The Department of Labor (DOL) released its anticipated updated white collar exemption rule on May 18.  The new rule will take effect on Dec. 1, 2016, giving employers more time than anticipated to plan for necessary changes.   Vice President Joe Biden is expected to make the formal announcement in Columbus, Ohio, at the beloved Jeni’s Splendid Ice Cream headquarters at 2:30 pm EDT.   According to the White House, “the new rule is expected to extend overtime protections to 4.2 million more Americans who…

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17 May 2016 Department of Labor to Issue Finalized White Collar Exemption Rule on Wednesday, May 18

Amid rampant predictions, late on Tuesday, May 17, the White House has announced that the Department of Labor’s (DOL) highly anticipated new white collar exemption rule will be unveiled on Wednesday, May 18.  The new rule will take effect on Dec. 1, 2016, giving employers more time than anticipated to plan for necessary changes.   According to the White House, “the new rule is expected to extend overtime protections to 4.2 million more Americans who are not currently eligible under federal law, and it is…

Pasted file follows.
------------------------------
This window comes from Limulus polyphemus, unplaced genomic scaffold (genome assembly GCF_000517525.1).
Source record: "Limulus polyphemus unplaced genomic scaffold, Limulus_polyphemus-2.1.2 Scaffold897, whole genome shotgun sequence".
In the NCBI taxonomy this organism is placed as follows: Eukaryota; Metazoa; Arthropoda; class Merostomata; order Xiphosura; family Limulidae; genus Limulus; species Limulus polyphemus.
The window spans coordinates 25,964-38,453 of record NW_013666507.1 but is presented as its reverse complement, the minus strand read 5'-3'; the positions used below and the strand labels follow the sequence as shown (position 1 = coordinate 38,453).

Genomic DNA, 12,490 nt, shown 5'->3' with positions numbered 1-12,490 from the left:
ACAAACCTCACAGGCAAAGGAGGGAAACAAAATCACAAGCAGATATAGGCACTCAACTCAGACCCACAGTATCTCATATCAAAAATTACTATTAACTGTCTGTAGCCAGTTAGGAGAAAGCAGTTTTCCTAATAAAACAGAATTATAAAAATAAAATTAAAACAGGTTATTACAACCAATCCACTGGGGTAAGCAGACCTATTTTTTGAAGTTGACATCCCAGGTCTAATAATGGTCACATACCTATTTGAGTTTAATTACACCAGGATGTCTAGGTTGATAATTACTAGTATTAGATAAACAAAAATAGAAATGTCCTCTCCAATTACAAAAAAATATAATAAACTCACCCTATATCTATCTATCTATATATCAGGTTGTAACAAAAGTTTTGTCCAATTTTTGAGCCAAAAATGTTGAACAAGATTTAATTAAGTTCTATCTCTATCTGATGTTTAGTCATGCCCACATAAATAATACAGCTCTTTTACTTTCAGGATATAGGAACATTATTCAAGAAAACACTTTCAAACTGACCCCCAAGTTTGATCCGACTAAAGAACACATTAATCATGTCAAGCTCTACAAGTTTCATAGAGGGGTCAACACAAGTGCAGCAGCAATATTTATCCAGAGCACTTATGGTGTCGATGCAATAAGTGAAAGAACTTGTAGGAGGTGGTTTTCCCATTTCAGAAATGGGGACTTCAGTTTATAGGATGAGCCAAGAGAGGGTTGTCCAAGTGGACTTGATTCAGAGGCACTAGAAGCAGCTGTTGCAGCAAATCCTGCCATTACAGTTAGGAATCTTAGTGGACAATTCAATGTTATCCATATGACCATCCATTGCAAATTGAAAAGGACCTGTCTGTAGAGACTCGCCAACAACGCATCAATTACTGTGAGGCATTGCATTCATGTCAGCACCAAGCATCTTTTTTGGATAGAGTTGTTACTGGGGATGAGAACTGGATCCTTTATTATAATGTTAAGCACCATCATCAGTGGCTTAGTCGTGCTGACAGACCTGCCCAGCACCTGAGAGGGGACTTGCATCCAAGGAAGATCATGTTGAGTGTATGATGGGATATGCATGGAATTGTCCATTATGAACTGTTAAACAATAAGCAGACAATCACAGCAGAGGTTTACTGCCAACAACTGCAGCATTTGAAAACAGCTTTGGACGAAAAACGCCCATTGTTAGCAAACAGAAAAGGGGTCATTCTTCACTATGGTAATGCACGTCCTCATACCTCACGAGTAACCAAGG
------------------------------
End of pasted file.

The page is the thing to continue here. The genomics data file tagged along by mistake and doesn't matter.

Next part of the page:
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16 May 2016 Ohio Pregnancy Accommodation Bill Much More “Accommodating” to Employees Than ADA

A bill named the Pregnancy Reasonable Accommodation Act was recently introduced in the Ohio Senate (S.B. 301). Although the bill is only in its infancy, it has bipartisan support in the Senate and could quickly be ratified. If the bill becomes law, it could dramatically increase the rights of pregnant employees and place additional unwanted burdens on employers.   The bill would require employers to grant pregnant employees a reasonable accommodation, which could include:   modifying equipment, seating or uniforms providing assistance with manual labor…

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14 May 2016 Employer’s Delay Results in Waiver of Arbitration

In sports, a team could be penalized if there is a delay in game. In law, a company could lose its right to compel arbitration if it delays in exercising its arbitration rights. This is exactly what happened in a recent 8th Circuit Court of Appeals decision, Messina v. North Central Distributing, Inc. d/b/a Yosemite Home Decor.   In Messina, the former vice president, Richard Messina, signed a two-year employment agreement with North Central Distributing, Inc., d/b/a Yosemite Home Decor (Yosemite) as well as a…